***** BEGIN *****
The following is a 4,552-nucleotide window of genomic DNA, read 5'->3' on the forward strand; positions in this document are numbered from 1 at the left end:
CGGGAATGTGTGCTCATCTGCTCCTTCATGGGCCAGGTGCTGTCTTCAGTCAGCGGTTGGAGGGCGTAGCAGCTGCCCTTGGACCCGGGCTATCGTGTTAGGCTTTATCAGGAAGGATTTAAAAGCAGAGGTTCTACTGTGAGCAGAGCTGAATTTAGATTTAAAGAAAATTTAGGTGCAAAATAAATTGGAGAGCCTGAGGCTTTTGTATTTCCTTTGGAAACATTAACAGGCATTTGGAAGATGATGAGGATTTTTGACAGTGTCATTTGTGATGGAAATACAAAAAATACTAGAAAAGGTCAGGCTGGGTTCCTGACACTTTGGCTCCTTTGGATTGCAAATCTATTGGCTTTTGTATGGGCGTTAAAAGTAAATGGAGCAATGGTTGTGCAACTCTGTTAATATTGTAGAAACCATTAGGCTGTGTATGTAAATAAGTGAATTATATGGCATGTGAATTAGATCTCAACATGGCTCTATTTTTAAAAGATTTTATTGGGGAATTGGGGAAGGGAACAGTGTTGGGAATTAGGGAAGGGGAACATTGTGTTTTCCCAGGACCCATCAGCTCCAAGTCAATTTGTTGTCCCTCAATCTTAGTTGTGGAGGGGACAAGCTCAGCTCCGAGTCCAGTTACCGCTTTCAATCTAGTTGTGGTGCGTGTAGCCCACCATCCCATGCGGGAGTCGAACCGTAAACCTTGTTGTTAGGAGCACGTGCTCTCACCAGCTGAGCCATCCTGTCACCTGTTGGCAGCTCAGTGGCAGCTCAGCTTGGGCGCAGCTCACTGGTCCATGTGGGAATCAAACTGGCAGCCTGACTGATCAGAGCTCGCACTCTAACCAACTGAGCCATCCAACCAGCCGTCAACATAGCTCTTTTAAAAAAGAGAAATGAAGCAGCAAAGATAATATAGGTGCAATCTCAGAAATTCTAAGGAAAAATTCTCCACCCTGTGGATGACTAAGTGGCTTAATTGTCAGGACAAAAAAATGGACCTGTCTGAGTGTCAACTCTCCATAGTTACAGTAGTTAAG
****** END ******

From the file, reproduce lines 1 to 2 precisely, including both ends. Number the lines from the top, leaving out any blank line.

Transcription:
The following is a 4,552-nucleotide window of genomic DNA, read 5'->3' on the forward strand; positions in this document are numbered from 1 at the left end:
CGGGAATGTGTGCTCATCTGCTCCTTCATGGGCCAGGTGCTGTCTTCAGTCAGCGGTTGGAGGGCGTAGCAGCTGCCCTTGGACCCGGGCTATCGTGTTAGGCTTTATCAGGAAGGATTTAAAAGCAGAGGTTCTACTGTGAGCAGAGCTGAATTTAGATTTAAAGAAAATTTAGGTGCAAAATAAATTGGAGAGCCTGAGGCTTTTGTATTTCCTTTGGAAACATTAACAGGCATTTGGAAGATGATGAGGATTTTTGACAGTGTCATTTGTGATGGAAATACAAAAAATACTAGAAAAGGTCAGGCTGGGTTCCTGACACTTTGGCTCCTTTGGATTGCAAATCTATTGGCTTTTGTATGGGCGTTAAAAGTAAATGGAGCAATGGTTGTGCAACTCTGTTAATATTGTAGAAACCATTAGGCTGTGTATGTAAATAAGTGAATTATATGGCATGTGAATTAGATCTCAACATGGCTCTATTTTTAAAAGATTTTATTGGGGAATTGGGGAAGGGAACAGTGTTGGGAATTAGGGAAGGGGAACATTGTGTTTTCCCAGGACCCATCAGCTCCAAGTCAATTTGTTGTCCCTCAATCTTAGTTGTGGAGGGGACAAGCTCAGCTCCGAGTCCAGTTACCGCTTTCAATCTAGTTGTGGTGCGTGTAGCCCACCATCCCATGCGGGAGTCGAACCGTAAACCTTGTTGTTAGGAGCACGTGCTCTCACCAGCTGAGCCATCCTGTCACCTGTTGGCAGCTCAGTGGCAGCTCAGCTTGGGCGCAGCTCACTGGTCCATGTGGGAATCAAACTGGCAGCCTGACTGATCAGAGCTCGCACTCTAACCAACTGAGCCATCCAACCAGCCGTCAACATAGCTCTTTTAAAAAAGAGAAATGAAGCAGCAAAGATAATATAGGTGCAATCTCAGAAATTCTAAGGAAAAATTCTCCACCCTGTGGATGACTAAGTGGCTTAATTGTCAGGACAAAAAAATGGACCTGTCTGAGTGTCAACTCTCCATAGTTACAGTAGTTAAG